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THOMPSON v. CAPITOL POLICE BD.

United States District Court, District of Columbia


October 26, 2000

KENNIETH F. THOMPSON, PLAINTIFF,
V.
THE CAPITOL POLICE BOARD, DEFENDANT.

The opinion of the court was delivered by: Urbina, District Judge.

MEMORANDUM OPINION

GRANTING THE DEFENDANT'S MOTION FOR SUMMARY JUDGMENT

I. INTRODUCTION

This matter comes before the court on the defendant's motion for summary judgment. The plaintiff, Kennieth F. Thompson ("the plaintiff" or "Mr. Thompson") brought this suit for damages under the Congressional Accountability Act ("CAA"), 2 U.S.C. § 1301-1438. He claims that the defendant, the United States Capitol Police ("the defendant" or "the Capitol Police"), discriminated against him on the basis of his race. Specifically, the plaintiff, who is African-American, alleges that the defendant fired him from his position as a Capitol Police officer when he was injured, while allowing similarly situated white officers to retain their jobs. Additionally, the plaintiff asserts that the defendant demonstrated a pattern and practice of racial discrimination against him or African-American employees throughout his employment.

The defendant moves for summary judgment based on lack of subject-matter jurisdiction.*fn1 The defendant claims that the plaintiff failed to exhaust his administrative remedies by failing to request counseling by the Office of Compliance within 180 days of the alleged violations, as required by the CAA. Thus, the defendant argues that the plaintiff's claims are time-barred. The plaintiff counters that the doctrine of equitable tolling should allow his claim to proceed. For the reasons that follow, the court holds that because the plaintiff presents no facts that would justify applying the doctrine of equitable tolling, his claims are time-barred. Accordingly, the court concludes that the plaintiff has failed to exhaust his administrative remedies, and will grant the defendant's motion for summary judgment. Lastly, because the court holds that it lacks subject-matter jurisdiction, the court need not address the defendant's remaining arguments.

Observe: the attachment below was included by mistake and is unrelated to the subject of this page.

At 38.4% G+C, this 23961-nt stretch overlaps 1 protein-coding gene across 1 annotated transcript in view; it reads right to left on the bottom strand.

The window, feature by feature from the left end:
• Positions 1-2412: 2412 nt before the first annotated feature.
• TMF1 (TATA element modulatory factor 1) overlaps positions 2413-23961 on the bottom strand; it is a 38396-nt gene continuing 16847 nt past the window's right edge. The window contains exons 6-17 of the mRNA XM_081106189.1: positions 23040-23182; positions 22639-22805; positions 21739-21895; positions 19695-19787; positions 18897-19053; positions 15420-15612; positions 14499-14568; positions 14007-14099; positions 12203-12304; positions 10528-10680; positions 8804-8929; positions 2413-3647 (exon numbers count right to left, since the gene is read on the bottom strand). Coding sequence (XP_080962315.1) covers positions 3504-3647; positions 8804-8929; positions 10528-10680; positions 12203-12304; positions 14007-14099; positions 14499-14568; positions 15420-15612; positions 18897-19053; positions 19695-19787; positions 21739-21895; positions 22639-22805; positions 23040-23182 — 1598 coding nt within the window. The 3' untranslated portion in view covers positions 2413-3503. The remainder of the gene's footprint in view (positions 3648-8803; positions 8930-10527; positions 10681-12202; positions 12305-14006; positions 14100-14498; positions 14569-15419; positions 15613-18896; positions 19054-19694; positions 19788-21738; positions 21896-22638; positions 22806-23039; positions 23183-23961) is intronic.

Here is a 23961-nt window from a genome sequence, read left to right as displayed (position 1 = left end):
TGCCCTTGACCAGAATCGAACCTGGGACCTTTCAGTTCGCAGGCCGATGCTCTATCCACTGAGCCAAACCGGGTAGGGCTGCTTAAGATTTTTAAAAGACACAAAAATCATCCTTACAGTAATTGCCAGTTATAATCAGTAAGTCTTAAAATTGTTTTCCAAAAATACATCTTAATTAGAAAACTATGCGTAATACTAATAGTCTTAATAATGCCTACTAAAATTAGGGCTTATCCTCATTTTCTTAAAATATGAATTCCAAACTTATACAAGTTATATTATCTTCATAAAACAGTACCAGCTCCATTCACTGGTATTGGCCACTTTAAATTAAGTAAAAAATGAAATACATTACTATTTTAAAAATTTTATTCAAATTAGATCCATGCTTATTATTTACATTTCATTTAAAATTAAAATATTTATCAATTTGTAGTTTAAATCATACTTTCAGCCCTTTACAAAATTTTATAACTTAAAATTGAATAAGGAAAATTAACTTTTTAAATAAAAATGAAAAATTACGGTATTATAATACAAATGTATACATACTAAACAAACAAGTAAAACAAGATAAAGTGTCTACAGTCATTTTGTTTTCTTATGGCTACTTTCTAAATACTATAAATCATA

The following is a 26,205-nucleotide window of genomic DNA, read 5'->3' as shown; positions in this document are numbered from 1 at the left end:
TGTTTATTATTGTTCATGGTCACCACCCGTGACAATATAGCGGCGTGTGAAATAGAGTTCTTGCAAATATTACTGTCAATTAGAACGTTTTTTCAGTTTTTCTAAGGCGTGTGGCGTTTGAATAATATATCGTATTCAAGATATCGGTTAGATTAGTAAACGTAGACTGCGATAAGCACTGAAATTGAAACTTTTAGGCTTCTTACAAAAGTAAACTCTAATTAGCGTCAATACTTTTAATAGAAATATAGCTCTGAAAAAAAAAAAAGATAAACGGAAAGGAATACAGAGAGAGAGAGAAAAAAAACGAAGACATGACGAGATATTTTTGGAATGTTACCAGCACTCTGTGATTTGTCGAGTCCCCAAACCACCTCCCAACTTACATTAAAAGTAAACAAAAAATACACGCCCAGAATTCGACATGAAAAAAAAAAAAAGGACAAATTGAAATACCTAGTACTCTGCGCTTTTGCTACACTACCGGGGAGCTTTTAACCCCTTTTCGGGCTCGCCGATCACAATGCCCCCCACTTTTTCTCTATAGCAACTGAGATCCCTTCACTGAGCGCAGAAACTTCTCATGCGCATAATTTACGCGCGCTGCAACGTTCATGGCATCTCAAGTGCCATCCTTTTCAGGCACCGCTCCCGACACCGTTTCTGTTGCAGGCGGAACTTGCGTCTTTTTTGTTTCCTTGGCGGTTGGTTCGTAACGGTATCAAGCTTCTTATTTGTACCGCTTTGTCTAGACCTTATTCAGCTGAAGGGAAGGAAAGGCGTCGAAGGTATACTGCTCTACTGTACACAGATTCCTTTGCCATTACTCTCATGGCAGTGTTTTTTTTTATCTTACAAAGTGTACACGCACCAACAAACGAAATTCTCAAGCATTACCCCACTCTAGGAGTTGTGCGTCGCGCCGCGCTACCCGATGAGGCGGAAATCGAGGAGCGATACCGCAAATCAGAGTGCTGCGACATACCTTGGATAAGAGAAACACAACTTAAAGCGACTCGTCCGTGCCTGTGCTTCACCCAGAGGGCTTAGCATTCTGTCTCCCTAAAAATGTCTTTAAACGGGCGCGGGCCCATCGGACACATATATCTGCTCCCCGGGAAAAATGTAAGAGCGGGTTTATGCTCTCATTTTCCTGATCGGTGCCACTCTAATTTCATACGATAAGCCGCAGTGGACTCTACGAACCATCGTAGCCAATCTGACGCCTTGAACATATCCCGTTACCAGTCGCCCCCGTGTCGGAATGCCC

II. BACKGROUND

Mr. Thompson, an African-American man, worked for the United States Capitol Police from 1974 until February 1997, when his employer officially terminated him. See Third Amended Complaint ("Compl.") at 2, 4-5. At the time of Mr. Thompson's termination, he held the rank of Administrative Sergeant. See id. at 2. During the plaintiff's employment with the Capitol Police, he suffered three on-the-job injuries. The first injury occurred in February 1979, when Mr. Thompson hurt his knee while pushing a scout car in the snow. See Defendant's Statement of Undisputed disputed Material Facts in Support of Its Motion For Summary Judgment ("Def.'s Statement") at 4. The second injury occurred in 1985 when a tourist drove into Mr. Thompson's scout car, injuring his left hand and knee. See id. The third injury occurred during a police demonstration in April 1993 when Mr. Thompson ruptured a tendon in his right foot. See Compl. at 7. As a result of these injuries, the plaintiff had several surgical operations, and went on both non-duty status and restricted-duty status at various times. See Def.'s Statement at 4.